Community Laws


Community Laws

More than one million foreigners have already bought a property in Spain and when you do, you automatically become a member of a community of property owners. Regardless of the type of property you buy, be it a villa, an apartment or retirement home, you will find that your own interests are affected by the decisions of your neighbours.

You will pay your community fees each year and at some point you will meet with your neighbours to discuss community matters.

If the property you buy is a new one, you may even be asked to contribute from the beginning to the formation of the community committee, appointing chairpersons etc and the fixing of community fees and services.

Only those who buy an individual property standing on it's own will not have to join a community.

The community is a very important part of your property and a well-run community can increase the value of your property, likewise a badly-run community can cut the value of your property. Before you purchase a property, find out as much as you can about the community to which you will belong. It is in your best interests to have a good, efficient community.

The biggest problem you are likely to face is that the community guides will be produced in Spanish and chances are that the AGM will be held in Spanish. Although there are guides available with rough translations.

The Comunidad de Propietarios is the Spanish system for regulating the joint ownership of common property. If you lived in an apartment this may be the foyer or entrance hallway, the gardens, the pool and the drains and other services. The community decides on how much to spend on these services, how to maintain them and how they should be managed. The community is a legal force and can go to court in the case of a dispute. You should make yourself aware of all the agreements and terms that it has. Before you buy a property there are several things you need to find out:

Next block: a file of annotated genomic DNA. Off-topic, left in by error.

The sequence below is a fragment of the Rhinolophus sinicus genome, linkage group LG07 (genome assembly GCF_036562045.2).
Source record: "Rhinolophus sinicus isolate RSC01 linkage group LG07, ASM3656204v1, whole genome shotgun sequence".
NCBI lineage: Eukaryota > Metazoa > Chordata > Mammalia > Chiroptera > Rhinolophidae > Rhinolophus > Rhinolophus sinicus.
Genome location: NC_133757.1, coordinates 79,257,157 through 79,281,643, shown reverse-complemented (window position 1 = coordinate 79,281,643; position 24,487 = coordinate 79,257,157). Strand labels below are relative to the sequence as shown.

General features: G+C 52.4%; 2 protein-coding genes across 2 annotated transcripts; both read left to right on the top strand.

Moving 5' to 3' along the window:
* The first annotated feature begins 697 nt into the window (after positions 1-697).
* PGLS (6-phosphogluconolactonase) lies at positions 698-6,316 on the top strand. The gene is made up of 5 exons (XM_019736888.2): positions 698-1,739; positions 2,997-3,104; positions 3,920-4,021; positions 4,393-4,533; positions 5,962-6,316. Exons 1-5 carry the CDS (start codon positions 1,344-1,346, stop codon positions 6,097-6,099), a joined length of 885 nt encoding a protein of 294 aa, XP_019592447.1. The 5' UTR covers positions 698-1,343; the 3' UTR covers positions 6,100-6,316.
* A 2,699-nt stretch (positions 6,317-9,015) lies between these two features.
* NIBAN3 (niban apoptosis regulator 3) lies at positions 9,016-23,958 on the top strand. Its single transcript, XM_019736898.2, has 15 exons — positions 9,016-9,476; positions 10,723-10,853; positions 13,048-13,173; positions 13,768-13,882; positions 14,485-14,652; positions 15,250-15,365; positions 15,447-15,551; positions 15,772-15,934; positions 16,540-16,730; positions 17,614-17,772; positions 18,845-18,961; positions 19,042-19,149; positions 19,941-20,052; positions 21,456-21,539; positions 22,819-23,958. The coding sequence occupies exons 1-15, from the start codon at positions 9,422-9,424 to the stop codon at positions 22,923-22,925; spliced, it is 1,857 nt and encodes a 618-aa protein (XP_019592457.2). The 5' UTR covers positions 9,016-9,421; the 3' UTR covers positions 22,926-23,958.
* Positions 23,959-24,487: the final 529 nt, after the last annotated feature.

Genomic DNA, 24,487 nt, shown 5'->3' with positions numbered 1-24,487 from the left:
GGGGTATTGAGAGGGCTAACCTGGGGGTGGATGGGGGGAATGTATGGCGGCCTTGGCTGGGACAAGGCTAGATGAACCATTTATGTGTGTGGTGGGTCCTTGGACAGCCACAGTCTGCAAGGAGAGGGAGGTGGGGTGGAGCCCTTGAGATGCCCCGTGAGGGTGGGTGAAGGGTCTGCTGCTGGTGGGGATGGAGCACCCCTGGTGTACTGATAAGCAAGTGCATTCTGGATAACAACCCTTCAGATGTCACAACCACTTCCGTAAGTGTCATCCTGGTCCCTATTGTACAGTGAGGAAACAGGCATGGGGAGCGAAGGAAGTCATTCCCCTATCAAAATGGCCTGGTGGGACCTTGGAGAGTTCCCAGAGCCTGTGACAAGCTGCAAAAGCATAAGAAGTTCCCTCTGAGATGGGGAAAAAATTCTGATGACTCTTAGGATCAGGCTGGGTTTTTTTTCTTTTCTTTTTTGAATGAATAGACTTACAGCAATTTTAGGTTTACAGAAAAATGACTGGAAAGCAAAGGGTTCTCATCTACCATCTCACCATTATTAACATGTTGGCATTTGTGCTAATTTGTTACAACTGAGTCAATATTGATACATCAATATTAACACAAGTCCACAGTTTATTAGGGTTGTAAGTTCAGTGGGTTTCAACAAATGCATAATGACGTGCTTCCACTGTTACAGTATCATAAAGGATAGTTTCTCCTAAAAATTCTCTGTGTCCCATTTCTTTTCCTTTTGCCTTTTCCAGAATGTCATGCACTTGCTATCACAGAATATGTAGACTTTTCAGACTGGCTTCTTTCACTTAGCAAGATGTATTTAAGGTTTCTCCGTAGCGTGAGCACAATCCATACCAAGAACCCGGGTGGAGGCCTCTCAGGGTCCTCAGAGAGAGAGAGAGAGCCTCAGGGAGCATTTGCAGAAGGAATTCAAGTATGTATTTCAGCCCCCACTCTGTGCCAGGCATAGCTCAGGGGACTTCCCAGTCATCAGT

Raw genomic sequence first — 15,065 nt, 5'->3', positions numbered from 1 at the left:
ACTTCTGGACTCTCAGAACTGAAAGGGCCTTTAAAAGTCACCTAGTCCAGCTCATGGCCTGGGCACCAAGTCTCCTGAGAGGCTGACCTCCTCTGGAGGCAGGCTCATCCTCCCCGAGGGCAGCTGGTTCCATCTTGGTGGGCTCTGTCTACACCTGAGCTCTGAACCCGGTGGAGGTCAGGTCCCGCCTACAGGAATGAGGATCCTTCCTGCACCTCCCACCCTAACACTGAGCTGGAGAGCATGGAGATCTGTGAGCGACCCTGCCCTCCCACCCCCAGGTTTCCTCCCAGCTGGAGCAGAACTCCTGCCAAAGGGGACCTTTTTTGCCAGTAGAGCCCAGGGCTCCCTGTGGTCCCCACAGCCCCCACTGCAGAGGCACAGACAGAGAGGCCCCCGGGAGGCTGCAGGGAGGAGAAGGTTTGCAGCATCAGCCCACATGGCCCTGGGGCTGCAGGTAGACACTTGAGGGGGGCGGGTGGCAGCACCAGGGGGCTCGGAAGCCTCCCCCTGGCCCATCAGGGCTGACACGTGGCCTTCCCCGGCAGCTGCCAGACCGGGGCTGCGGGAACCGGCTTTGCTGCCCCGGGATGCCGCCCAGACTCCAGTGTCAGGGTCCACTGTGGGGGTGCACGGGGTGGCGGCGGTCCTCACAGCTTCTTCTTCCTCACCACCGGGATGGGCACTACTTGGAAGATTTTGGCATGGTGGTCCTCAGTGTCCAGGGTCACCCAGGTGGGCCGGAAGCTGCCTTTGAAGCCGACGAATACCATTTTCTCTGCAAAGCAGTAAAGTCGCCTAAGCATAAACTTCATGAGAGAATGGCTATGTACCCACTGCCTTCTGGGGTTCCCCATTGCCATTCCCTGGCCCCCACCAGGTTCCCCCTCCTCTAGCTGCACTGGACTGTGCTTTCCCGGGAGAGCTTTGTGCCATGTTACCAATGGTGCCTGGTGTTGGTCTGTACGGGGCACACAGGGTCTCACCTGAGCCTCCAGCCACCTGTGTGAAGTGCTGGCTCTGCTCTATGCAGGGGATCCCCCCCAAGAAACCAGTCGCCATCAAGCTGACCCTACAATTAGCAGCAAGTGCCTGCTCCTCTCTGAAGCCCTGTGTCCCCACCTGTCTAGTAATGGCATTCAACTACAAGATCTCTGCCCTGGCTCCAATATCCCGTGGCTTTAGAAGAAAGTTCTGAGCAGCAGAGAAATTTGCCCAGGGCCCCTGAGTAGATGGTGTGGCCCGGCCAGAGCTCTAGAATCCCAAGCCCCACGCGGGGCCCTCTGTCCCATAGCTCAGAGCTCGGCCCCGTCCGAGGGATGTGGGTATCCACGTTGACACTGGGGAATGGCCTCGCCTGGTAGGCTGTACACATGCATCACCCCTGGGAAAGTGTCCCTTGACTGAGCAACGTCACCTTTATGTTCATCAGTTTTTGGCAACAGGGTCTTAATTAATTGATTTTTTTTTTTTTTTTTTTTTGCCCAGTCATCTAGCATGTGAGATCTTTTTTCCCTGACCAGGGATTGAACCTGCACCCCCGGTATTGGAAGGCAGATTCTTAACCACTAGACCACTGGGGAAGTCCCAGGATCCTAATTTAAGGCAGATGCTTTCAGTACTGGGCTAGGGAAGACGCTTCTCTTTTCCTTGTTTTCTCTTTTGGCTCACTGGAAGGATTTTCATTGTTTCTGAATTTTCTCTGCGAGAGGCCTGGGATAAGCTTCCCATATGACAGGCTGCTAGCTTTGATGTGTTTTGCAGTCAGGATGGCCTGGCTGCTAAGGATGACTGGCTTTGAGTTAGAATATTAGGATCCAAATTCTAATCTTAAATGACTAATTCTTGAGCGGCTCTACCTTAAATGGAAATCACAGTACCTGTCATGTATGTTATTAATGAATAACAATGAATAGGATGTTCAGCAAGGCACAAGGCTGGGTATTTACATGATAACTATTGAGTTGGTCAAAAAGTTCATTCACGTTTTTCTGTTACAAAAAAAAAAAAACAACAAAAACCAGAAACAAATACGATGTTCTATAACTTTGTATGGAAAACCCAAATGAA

• How much are the services fees for items such as water and drainage ? Ask for previous bills as evidence.
  • Are the community fees paid up to date? You are entitled to a certificate to prove this.
  • Is the community in debt ? If the community has had to borrow money to cover unexpected expenses such as roof repairs, find out if you are liable for a contribution and if so, how much.

Ask to see the minutes book of past meetings and you will have a rough idea on the kind of problems encountered in the past. Your seller should have a copy of the minutes and the accounts of the community. Research at this stage can save you a considerable amount of time and money in the future. Chances are these minutes and accounts will be in Spanish but you shouldn't have much trouble in obtaining a rough translation.

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